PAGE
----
We know you're likely an awesome writer and/or marketer, and so we appreciate you so much for taking the time to create content for ConvertFlow 🙌

However, we want to make sure you stay aligned with a few best practices specific to us. Sticking to these means you'll be in a better position to write a post that's popular with our audience—and much less likely to get your first draft back with significant edit requests.

Contents

  1. The ConvertFlow Audience
  2. The 7 Golden Rules
  3. Technical Styleguide

The ConvertFlow Audience

Readers of the ConvertFlow blog are pro marketers doing the work either in their own business, or as part of a team at a small-to-medium sized company. These companies are usually somewhat successful with consistent website traffic and revenue coming in, and they're looking to keep growing and scaling up as fast as possible.

In other words, these people are not marketing novices.

This means two things, in particular, turn them off:

  1. General, beginner-level, thinly communicated tips they've heard before
  2. Over-the-top, hyperbolic language ("superpowers," "skyrocket your conversions," "the one secret most people don't know")

Instead, they want to read about well thought out in-depth analysis, new ideas, and innovative ways to apply fundamental marketing and conversion principles.

The 7 Golden Rules

If you do nothing else, stick to these seven rules:

  1. Go deep, not broad. Concentrate on giving deeper analysis on a few key points per article, instead of trying to broadly cover many points via weak, shallow 'quick tips'.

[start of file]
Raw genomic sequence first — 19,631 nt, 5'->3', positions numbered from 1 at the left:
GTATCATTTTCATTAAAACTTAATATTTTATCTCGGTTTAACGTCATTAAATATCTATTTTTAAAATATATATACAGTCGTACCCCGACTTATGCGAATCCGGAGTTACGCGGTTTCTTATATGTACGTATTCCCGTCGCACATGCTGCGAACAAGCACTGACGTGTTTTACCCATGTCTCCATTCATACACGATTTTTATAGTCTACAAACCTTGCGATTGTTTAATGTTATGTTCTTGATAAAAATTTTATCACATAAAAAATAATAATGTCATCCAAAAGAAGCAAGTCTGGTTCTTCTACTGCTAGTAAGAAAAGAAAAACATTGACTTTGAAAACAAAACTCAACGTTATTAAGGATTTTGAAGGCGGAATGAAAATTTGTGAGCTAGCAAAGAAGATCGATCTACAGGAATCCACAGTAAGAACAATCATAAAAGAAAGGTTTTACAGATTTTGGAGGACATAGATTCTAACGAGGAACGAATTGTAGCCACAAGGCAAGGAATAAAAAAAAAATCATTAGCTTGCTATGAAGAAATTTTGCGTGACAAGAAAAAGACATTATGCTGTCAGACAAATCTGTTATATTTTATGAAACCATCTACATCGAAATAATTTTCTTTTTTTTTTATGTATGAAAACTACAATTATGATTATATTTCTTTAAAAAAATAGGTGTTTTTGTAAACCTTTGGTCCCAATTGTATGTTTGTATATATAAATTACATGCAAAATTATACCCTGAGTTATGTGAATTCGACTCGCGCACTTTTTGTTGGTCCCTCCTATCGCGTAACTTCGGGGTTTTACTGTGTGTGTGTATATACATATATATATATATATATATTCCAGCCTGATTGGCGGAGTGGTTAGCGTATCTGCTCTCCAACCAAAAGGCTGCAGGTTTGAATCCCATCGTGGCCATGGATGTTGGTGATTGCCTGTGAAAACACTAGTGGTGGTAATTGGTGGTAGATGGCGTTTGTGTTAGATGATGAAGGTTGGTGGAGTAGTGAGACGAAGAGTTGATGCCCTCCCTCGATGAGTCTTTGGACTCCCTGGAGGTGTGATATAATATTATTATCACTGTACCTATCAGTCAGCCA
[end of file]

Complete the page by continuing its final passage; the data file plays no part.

2. Use plenty of examples. Don't just make a point, show it in action. Use screenshots, imagery, social posts, video, graphs/charts—anything that helps visually make your point, and show how others are doing it. When relevant, embed ConvertFlow templates.
  3. Reference your sources. If you make a claim, base it on research and/or statistics—and link to it. E.g. saying that x tactic increases conversion rates by x% means that you need to link to wherever you got that stat from.
  4. Nail your intro. Get to the point, don't ramble, introduce a problem that the article is going to solve. Any intro that's concise and makes the reader want to read on is fine, but we like to use a hook-expand-promise formula:
  5. Write a blog, not an essay. Think about how your writing structure will look on screen. Be concise; get to the point quickly; don't use more words than you have to; avoid big blocks of text; keep most sentences and paragraphs short; make use of bullet lists, bold, italics. There's always the odd exception, but, generally speaking, we try to keep paragraphs in our blog posts to just 1-2 sentences. Try to split long sentences into two to break things up. We also like to make use of copywriting techniques like bucket brigades.